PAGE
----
Hometown: Surrey, BC
Favourite Christmas movie: Elf
Mak Barden and the SFU hockey club have gotten off to a great start in the British Columbia Intercollegiate Hockey League, with a 6–4 record. Barden is currently tied for second on the team with 1.0 points per game (eight points in eight games). He was named the ANYTHING BRANDED Player of the Week, after a four-assist night against Vancouver Island University on Remembrance Day. Read more to find out more about his thoughts on the SFU hockey club and Christmas
The Peak: Why SFU?
Mak Barden: I initially transferred here from Arizona State, where I spent just one year. I heard a lot of good things, a lot of good reputations coming from the schooling aspect [of SFU]. I got in contact with the [SFU hockey] coach Mark Coletta and he reassured me that it was a good fit school-wise and hockey-wise.
P: How was Arizona when you went there?
M: It was a good experience for sure, moving away to a different type of culture [and] different schooling. It came with its own set of demands and it was definitely a much different experience than schooling up here, but it was good.
P: How do you think playing as a club differs from being recognized by SFU Athletics?
M: I think we’ve made some big strides in the last 3–5 years of trying to develop a little bit more recognition to the program and it’s really taken off and gotten there. We’re not really recognized by the school as much as we would like to be but I think we’re on the upswing of things and we’re making some good strides in order to be successful as a program.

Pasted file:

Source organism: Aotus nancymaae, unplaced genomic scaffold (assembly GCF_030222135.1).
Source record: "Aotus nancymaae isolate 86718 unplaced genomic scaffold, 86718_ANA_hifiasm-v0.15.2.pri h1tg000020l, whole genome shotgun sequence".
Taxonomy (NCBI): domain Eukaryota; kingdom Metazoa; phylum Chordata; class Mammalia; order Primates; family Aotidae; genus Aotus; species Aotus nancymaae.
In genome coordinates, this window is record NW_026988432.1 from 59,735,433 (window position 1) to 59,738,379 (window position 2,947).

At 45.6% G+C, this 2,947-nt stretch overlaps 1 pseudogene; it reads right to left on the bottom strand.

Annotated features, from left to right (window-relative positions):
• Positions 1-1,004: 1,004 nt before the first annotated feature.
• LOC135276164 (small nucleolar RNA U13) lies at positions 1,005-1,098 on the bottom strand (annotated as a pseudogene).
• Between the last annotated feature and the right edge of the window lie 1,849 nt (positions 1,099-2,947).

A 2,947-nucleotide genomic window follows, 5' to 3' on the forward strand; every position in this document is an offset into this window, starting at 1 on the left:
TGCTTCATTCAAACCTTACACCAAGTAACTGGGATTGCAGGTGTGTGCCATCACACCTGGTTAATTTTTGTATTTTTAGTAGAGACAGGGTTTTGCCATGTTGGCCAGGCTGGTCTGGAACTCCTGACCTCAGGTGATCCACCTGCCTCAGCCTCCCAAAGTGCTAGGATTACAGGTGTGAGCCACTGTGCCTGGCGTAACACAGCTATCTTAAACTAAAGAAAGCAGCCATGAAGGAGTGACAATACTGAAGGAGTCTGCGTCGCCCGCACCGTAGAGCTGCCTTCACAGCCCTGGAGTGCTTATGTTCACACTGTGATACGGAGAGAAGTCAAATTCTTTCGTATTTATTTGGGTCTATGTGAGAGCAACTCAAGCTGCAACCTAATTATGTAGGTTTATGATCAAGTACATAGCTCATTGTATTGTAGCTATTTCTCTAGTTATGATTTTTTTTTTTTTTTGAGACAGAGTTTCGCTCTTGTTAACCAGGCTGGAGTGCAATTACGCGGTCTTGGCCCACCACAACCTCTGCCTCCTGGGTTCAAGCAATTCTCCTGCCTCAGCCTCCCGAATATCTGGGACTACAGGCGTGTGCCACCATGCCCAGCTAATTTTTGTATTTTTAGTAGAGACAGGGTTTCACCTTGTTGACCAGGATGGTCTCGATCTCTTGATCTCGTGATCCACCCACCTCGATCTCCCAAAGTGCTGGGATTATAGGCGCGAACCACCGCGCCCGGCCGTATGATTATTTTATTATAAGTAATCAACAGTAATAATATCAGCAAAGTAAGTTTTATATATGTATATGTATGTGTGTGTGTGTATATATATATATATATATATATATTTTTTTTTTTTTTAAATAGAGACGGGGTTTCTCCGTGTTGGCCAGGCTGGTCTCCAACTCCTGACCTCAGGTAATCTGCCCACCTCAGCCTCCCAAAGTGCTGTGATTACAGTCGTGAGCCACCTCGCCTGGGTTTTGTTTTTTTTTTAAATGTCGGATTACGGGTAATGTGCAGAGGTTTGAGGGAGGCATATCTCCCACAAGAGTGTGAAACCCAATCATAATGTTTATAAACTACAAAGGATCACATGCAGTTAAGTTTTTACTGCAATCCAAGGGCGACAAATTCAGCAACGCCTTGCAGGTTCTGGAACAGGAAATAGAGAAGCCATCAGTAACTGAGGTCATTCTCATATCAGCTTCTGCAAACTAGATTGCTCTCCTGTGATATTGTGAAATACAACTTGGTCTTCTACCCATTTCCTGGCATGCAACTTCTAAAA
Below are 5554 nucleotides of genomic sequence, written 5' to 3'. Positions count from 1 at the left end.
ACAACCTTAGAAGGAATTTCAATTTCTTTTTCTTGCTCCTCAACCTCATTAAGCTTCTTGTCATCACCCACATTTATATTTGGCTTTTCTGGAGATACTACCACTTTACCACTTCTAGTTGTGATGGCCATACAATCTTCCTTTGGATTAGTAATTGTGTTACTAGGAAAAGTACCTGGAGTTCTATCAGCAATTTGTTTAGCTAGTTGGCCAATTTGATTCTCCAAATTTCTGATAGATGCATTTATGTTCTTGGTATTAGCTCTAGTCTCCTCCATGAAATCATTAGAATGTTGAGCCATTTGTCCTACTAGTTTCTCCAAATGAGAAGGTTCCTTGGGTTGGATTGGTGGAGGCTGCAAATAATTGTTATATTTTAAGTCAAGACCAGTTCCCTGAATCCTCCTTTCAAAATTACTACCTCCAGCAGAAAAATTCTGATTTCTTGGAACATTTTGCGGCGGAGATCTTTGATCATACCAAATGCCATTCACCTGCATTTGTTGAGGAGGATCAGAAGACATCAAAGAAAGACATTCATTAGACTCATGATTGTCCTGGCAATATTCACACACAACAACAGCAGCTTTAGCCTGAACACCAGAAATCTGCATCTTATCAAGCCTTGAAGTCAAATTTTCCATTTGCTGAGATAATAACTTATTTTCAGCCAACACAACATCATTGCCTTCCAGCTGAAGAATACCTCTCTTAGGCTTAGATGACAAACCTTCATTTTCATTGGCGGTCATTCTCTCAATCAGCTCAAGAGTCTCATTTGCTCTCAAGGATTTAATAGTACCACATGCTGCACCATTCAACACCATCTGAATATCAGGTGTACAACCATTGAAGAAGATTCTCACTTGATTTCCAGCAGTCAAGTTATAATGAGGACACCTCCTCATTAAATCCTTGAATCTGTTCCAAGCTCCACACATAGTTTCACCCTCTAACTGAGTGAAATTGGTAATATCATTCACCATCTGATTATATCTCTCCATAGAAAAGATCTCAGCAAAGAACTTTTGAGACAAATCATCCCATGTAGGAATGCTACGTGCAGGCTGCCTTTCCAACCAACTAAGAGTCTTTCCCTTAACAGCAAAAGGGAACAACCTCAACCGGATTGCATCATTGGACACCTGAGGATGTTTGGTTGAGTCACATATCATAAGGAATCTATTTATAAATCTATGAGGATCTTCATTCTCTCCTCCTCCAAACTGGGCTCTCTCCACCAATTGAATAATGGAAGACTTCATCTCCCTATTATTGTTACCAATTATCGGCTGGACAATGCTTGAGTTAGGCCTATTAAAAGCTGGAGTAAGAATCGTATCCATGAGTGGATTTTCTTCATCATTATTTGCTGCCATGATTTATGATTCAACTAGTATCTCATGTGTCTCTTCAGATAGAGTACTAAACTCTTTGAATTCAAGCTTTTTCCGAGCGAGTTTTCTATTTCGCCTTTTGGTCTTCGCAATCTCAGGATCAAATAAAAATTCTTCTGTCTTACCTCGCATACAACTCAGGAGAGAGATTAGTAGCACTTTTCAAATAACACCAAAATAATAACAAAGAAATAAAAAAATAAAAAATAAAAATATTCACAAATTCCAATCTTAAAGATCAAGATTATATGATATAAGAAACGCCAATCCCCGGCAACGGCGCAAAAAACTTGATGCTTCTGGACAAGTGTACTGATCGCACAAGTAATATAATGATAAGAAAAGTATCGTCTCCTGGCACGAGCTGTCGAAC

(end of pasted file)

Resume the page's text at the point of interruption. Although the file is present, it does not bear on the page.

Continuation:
P: How did you get into hockey?
M: It was at a very young age, my whole family was involved. [I was] basically in skates by the time I could walk so it was just instilled upon me at a young age and I rolled with it and I love it.
P: Being young and playing hockey, how was it waking up for all those early practices?
M: The early ones were definitely a little more of a dagger to my parents, I think, than to me. When you’re younger, 7, 8, 9, 10, you’re just looking for any excuse to get to the rink so you don’t mind waking up at six o’clock in the morning, but the parents definitely sacrificed a little more than we did.
P: Towards the team a little bit; who’s the funniest guy in the locker room?
M: I have to say Eric Callegari, he’s a pretty funny guy. He’s a rookie on the team this year but we had his brother on the team last year and he’s a quieter guy, but [Eric] definitely brings a bit of life to the dressing room.
P: You guys have gotten off to a pretty good start this season. Where do you put the expectations this year on the team?
M: I think the last couple of years that I’ve been part of the program, we’ve had very high expectations, if not to win [we wanted to] be right there [. . .] [this year] we have a [few] more veterans, guys that have been around the program and the school for the last couple of years now. So, I think this is definitely the time to [win the championship] if we’re gonna do it, with a lot of guys [in their last year, Mak Barden included]. Everyone’s on board, younger guys and older guys, and I think everything is starting to come together really well. We started really well, and now we’re starting to find our groove.
P: Who do you guys see as your rival in the BCIHL?
M: I have to say Trinity Western. [They’re] definitely a good opponent and they’re in close proximity, so there’s a good rivalry between the schools [. . .] We do play them four or five times [a] year so it gets pretty heated [. . .] and it hurts a little bit more if we lose to those guys.
P: How has it been balancing hockey with school?